Don't-Miss Graphics & design software Stories
Can you have access to your AVCHD camcorder's files without an attached camcorder? Yes. Here are some options.
Finally making the switch from PC to Mac? Or just want to duplicate your Windows iTunes library in OS X? Kirk McElhearn shows you how to do it.
There are many reasons why you'd want unique icons. Whatever the reason, Chris McVeigh walks you through some simple steps in this first of a two-part series on icon creation and customization.
Where's the best place to store video? iPhoto? iMovie? iTunes? It depends.
Because iTunes has a number of similar-sounding options and installs a number of similar-sounding iTunes-related files on your drive, it may not be self-evident how to go about moving your music library. Don't worry -- Ted Landau shows you how to avoid trouble when moving your iTunes library.
A lot of time -- and money -- has gone into building your iTunes library. Christopher Breen helps you keep your investment safe with these tips and techniques.
If you use Illustrator, you'll want to know how to use the Gradient Mesh feature. Part one of this two-part series reviews the basic principles of gradient mesh. Part two shows you easy keyboard shortcuts.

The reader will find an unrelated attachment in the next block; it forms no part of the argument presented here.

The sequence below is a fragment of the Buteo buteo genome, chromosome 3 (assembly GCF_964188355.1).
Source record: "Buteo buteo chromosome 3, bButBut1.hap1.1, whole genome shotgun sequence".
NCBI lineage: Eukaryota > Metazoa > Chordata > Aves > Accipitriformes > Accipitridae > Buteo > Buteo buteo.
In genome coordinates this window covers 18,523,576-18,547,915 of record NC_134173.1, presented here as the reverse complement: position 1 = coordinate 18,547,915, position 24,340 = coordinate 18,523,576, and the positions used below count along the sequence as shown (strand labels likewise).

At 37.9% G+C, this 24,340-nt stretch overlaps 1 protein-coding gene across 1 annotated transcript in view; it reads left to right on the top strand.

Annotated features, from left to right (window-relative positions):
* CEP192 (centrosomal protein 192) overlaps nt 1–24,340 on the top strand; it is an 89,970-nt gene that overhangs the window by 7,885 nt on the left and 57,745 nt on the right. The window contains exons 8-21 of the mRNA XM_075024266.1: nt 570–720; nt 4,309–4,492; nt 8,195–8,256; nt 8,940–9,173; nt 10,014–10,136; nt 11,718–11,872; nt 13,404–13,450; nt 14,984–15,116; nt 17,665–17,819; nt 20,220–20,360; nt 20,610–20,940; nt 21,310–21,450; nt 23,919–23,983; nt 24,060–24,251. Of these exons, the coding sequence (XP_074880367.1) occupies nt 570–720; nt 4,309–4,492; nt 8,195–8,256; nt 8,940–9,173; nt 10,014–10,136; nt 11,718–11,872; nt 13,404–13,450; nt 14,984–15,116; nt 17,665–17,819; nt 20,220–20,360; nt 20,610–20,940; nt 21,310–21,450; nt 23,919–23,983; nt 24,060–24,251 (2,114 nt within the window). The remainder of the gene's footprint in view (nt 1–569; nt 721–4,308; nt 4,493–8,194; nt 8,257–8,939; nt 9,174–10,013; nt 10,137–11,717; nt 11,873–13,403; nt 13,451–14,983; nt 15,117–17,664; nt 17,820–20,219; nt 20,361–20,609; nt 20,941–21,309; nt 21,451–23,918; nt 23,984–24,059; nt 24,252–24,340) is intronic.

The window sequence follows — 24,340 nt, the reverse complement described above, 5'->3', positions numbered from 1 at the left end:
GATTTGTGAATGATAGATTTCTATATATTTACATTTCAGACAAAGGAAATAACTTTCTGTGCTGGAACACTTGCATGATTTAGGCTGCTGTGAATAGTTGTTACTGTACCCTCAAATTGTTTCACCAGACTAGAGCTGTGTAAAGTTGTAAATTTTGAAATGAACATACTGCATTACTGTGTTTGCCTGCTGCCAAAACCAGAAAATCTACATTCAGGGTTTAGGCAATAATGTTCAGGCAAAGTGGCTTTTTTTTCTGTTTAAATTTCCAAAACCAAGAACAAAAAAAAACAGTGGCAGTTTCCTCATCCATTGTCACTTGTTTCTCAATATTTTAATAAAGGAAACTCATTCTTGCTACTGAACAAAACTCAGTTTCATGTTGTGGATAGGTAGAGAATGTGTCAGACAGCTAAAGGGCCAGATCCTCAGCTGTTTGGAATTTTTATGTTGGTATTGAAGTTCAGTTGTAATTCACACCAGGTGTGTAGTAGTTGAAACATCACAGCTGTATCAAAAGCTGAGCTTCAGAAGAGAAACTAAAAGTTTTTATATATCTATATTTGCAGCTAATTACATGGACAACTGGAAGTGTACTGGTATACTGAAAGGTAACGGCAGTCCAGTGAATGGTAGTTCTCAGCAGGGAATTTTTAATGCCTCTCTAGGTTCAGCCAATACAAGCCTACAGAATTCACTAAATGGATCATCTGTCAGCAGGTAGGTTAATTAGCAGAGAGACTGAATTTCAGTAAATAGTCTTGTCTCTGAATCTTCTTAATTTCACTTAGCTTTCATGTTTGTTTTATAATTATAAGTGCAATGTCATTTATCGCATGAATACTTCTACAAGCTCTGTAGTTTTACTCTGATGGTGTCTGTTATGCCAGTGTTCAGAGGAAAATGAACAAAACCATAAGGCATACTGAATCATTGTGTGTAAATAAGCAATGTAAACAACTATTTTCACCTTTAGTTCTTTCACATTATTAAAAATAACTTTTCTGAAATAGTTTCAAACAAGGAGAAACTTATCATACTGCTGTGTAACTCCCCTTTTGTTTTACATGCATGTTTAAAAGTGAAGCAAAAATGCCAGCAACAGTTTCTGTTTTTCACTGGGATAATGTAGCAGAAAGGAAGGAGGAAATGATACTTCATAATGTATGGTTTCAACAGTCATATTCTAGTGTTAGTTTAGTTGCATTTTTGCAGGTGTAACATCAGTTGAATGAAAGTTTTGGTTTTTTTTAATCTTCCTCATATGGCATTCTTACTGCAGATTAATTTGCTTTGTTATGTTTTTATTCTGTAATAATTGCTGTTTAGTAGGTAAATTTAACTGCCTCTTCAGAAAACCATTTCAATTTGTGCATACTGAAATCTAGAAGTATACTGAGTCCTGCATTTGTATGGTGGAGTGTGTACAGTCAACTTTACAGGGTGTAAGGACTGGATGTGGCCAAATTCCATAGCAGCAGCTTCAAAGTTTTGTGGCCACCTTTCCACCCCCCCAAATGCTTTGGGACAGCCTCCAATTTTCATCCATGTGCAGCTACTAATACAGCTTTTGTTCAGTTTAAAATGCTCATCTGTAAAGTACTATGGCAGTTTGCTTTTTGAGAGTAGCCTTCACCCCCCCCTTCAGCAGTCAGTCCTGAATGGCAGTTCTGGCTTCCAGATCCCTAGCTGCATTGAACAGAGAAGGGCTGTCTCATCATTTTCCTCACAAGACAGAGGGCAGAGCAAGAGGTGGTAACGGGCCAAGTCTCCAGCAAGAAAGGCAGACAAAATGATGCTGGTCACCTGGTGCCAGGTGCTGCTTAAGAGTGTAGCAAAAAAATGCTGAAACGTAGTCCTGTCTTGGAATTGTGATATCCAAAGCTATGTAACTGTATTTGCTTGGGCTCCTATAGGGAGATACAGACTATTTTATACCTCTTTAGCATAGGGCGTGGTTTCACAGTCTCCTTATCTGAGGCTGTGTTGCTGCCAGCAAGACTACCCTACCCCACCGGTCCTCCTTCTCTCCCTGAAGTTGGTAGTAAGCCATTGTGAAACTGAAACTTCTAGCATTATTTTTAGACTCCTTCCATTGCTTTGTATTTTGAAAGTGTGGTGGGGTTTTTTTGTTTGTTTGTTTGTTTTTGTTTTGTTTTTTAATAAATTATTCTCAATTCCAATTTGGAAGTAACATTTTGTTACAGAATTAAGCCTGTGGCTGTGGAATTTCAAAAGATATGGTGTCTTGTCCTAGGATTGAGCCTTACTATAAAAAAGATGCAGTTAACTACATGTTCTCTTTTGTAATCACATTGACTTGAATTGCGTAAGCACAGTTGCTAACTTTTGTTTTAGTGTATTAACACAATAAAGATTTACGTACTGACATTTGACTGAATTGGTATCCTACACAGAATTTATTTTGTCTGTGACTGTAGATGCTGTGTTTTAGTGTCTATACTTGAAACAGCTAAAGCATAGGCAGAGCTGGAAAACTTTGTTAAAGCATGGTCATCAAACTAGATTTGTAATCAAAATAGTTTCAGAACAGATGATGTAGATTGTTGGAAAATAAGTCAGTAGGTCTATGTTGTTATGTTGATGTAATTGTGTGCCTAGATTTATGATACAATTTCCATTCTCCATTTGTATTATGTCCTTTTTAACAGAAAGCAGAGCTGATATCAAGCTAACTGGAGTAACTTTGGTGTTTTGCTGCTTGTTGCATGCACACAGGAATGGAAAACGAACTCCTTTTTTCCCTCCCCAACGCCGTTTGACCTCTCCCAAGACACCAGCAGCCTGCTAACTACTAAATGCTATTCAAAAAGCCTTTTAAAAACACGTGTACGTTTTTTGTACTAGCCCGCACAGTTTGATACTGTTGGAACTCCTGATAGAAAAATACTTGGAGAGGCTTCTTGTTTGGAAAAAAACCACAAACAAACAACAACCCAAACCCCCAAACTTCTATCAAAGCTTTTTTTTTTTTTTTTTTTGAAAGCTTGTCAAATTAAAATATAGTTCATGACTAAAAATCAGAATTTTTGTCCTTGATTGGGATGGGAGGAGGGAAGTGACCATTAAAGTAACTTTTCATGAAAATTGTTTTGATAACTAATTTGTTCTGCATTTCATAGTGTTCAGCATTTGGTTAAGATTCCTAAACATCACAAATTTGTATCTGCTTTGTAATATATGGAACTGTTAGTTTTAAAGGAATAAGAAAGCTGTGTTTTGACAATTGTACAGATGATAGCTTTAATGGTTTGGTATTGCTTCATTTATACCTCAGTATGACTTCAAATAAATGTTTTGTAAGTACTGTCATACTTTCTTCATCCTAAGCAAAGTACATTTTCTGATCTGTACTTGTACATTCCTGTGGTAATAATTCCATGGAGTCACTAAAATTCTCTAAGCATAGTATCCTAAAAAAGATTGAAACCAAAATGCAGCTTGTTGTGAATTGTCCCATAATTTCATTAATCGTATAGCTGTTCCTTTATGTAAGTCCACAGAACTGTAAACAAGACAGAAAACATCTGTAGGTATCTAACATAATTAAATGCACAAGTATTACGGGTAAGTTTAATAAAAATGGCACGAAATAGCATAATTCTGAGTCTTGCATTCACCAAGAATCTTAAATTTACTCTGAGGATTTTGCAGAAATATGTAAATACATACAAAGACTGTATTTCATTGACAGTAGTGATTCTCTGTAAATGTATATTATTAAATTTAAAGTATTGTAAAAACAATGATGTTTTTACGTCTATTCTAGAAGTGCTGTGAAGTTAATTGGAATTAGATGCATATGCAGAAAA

If you use Illustrator, you'll want to know how to use the Gradient Mesh feature. Part one of this two-part series reviews the basic principles of gradient mesh.
iTunes offers three different views, some of which work better for different types of content. Kirk McElhearn looks at the different options.
Learn how to make ScreenFlow's icons disappear while recording screen movies.
If you have to choose and compare fonts, the best way is to print a type specimen book. Here are some resources you can use for the best results.
Want to create a neat opening animation for your iWeb site? With Keynote '09, you can create a snazzy QuickTime intro for your own site.
An easy way to resize images and their frames in InDesign.
With some simple tools, you can pull the musical content off your favorite DVDs to listen to on your iPod or in iTunes.
iMovie offers several pre-made designs for titles that overlap your video. All you have to do is select the title and edit its text to get a slick effect. But you can do a lot more to change the appearance of the text, from quickly applying different fonts and colors to tweaking the typography. Jeff Carlson walks us through it.